Viewers of the World Cup are likely familiar with the “magic spray” that sometimes gets whipped out after a player tumbles to the ground, writhing in pain from a mid-game injury.
The aerosolized substance garners renewed intrigue every so often, when team doctors douse players with it and then send them back into action, seemingly healed. So, how does the spray work, and just how magical is it?
The sprays commonly used in these settings don’t actually do any healing, according to experts. Rather, they offer temporary chilling and numbing to dull pain.
What’s in the bottle varies from brand to brand, but the sprays usually contain ethyl chloride, a prescription medication used as a topical antiseptic and cooling substance, or methyl salicylate, a counter-irritant that can cause a cold-and-hot feeling and is commonly found in over-the-counter rubs like Bengay.
“It’s providing a little bit of temporary anesthetic or numbing or freezing of the skin,” said Dr. Shane Davis, a physiatrist specializing in nonoperative sports medicine at Tufts Medical Center. “It’s a lot like if you put an ice pack on — you lose sensation of that area, it calms down the pain.”
The relief lasts just a few seconds to a couple of minutes, Davis said, but it’s enough to get a player over that initial pain. Other pain relief interventions like ice packs require more time to take effect, but in a game, players often can’t afford to spend 10 or 15 minutes on the sidelines.
For some players, the spray may also have a placebo effect. And by the time it wears off, the adrenaline of being back in the game might further mask some of the discomfort.
It’s common for soccer players to take impacts in bony areas, which can cause pain but don’t often lead to lasting injuries. But if a player suffers a fracture or tear, cold spray might do more harm than good.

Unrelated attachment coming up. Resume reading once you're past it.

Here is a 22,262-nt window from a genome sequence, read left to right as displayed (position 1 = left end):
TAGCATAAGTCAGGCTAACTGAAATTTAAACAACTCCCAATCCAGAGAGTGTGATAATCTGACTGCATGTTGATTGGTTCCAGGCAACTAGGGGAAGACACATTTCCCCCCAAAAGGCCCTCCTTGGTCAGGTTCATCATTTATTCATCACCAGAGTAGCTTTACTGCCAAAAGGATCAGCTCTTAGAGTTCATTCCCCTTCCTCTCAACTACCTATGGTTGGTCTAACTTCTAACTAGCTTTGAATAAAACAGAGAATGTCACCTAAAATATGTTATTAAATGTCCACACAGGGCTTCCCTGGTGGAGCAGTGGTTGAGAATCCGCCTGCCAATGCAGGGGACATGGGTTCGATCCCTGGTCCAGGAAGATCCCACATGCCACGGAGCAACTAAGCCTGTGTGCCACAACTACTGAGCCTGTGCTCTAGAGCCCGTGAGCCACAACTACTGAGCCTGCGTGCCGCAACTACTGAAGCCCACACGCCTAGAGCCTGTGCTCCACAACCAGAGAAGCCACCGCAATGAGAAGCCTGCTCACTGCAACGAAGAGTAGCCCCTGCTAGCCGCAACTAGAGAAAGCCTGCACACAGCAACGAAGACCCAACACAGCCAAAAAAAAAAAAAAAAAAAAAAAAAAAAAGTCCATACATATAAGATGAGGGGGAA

“If there is concern for structural damage or concern that the athlete could make things worse, that’s where the decision would be to pull that athlete out,” said Mitch Therriault, a physical therapist in sports medicine at Ohio State Wexner Medical Center. “But if it’s something that’s more minor or more of a short-term pain … that’s where this [spray] comes into play.”
Experts also said the sprays are not for use on open wounds.
“Magic spray” is more commonly used in soccer than other contact sports, but not all teams rely on it. The U.S. Soccer Federation, the organization that governs the Men’s and Women’s National Teams, does not use magic spray, a spokesperson told NBC News.
“Some guys actually don’t need it and don’t ever ask for the cold spray, but some guys have gotten accustomed to using it and know it helps them,” said Sam Cervantes, the athletic trainer for men’s soccer at the University of Pittsburgh. “It’s not something that I’m going to jump to, but if somebody asked for it, I’ll certainly provide it for them.”
Outside the sports world, physicians sometimes use sprays like ethyl chloride to numb an injection site before inserting a needle.
The general public can find versions of these sprays at drug stores or online, sold as “Cold Spray” or “Pain Relief Spray” by brands like Cramer or MyDerm.
Cervantes said cold sprays can pose risks when applied by untrained users, though: Their freezing properties can damage the skin when applied for too long, and the products should not be used on people with conditions that make them vulnerable to cold or that impair their skin sensation.
He added that he doesn’t think the pain relief the spray offers World Cup players is very different than the experience anyone has after rubbing their shin for a few moments following a collision with a table or dresser.
“That’s kind of the funny thing about it,” Cervantes said. “There’s really no magic to the spray.”